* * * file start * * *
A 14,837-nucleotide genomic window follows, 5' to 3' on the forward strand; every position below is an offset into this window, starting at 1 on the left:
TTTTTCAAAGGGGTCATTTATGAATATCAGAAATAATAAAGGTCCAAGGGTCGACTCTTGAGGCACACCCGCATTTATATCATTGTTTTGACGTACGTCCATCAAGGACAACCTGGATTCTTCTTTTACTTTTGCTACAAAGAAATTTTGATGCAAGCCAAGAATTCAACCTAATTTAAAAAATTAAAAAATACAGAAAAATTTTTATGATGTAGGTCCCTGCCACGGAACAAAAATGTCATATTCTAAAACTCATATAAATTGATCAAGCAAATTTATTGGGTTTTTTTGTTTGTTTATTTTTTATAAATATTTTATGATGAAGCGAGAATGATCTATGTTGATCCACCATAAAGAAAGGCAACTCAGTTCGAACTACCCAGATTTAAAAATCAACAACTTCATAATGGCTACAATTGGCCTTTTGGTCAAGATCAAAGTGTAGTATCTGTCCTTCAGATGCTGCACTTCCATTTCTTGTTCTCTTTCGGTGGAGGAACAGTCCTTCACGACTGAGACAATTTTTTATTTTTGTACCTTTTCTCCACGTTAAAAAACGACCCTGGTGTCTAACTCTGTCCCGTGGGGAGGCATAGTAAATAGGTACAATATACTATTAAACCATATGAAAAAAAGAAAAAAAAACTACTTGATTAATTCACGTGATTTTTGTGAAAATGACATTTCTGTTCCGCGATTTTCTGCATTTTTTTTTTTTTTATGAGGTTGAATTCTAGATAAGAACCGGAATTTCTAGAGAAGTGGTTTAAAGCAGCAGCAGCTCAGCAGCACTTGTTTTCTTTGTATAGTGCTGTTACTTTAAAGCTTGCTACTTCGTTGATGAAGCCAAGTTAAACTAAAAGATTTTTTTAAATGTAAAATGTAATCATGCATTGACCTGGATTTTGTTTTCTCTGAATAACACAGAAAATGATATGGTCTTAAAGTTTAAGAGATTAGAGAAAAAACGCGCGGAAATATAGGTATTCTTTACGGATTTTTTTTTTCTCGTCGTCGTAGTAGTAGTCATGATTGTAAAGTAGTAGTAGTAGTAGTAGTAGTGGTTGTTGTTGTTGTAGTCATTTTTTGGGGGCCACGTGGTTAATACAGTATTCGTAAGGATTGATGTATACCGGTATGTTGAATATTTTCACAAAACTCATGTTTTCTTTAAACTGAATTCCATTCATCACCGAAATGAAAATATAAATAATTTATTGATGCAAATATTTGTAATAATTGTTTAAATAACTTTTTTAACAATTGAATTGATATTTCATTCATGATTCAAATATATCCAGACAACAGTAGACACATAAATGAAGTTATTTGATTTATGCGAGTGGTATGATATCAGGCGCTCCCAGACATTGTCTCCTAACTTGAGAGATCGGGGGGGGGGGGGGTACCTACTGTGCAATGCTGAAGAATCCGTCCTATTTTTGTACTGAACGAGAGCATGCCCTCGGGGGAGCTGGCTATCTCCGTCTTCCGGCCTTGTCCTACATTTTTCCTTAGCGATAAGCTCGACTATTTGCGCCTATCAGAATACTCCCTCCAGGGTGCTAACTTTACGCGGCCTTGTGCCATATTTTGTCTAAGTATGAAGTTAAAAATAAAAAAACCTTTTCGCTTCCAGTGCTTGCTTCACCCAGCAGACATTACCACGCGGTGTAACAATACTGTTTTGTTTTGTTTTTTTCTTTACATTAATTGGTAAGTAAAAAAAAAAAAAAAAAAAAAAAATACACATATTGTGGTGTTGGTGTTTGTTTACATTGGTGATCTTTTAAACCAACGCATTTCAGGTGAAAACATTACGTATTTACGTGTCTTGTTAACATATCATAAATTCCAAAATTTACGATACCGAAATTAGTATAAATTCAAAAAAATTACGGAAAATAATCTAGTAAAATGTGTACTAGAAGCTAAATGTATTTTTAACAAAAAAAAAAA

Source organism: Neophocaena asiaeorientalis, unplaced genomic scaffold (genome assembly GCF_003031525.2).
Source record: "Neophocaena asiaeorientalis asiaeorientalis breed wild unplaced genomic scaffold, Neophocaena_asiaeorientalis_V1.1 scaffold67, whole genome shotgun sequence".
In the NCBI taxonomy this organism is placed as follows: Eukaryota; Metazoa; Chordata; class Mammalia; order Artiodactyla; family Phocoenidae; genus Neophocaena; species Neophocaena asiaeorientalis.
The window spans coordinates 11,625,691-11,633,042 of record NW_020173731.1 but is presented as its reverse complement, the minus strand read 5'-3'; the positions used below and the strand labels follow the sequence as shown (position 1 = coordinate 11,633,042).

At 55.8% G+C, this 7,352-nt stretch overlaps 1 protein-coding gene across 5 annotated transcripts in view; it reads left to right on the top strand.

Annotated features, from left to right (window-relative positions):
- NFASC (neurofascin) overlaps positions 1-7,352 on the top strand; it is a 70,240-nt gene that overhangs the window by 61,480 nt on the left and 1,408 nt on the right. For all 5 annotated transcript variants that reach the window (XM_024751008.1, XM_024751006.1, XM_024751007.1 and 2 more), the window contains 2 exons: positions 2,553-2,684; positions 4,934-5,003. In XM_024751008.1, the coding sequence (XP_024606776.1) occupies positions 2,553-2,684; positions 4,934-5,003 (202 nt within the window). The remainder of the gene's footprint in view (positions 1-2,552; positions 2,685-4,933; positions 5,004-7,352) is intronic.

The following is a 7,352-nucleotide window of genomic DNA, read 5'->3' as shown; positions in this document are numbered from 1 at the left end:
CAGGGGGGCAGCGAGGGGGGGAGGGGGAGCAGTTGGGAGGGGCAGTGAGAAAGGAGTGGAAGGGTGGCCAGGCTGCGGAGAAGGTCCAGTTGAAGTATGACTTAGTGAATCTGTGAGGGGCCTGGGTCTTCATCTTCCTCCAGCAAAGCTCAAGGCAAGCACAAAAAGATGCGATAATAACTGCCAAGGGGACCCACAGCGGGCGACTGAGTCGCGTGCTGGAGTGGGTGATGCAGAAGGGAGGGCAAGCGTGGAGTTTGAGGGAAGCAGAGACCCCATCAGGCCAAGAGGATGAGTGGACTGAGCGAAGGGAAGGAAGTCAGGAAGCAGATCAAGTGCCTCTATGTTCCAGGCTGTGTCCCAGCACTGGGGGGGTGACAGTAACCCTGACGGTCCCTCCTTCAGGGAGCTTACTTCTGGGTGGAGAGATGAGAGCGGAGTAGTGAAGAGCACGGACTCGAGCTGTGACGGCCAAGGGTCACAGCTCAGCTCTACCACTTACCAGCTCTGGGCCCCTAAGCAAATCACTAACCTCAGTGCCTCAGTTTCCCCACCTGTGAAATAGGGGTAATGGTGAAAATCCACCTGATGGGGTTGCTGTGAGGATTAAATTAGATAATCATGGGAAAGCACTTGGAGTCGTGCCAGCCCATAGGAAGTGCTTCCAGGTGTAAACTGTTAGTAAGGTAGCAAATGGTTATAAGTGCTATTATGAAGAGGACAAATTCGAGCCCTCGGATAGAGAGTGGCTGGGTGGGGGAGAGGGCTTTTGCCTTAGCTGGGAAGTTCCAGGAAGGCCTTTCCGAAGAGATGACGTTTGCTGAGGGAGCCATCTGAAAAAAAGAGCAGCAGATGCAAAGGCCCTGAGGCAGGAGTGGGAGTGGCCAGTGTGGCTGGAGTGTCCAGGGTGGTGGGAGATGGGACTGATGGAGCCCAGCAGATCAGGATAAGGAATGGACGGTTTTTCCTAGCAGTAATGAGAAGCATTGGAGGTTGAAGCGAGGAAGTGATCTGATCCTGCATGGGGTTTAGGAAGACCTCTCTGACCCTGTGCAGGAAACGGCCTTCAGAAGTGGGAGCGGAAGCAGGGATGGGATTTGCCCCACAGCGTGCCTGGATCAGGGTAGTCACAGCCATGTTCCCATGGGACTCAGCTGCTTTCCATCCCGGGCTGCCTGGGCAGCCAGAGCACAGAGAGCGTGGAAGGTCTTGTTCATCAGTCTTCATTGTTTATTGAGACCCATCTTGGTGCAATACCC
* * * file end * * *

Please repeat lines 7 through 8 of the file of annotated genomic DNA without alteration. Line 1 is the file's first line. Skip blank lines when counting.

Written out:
At 55.8% G+C, this 7,352-nt stretch overlaps 1 protein-coding gene across 5 annotated transcripts in view; it reads left to right on the top strand.

Annotated features, from left to right (window-relative positions):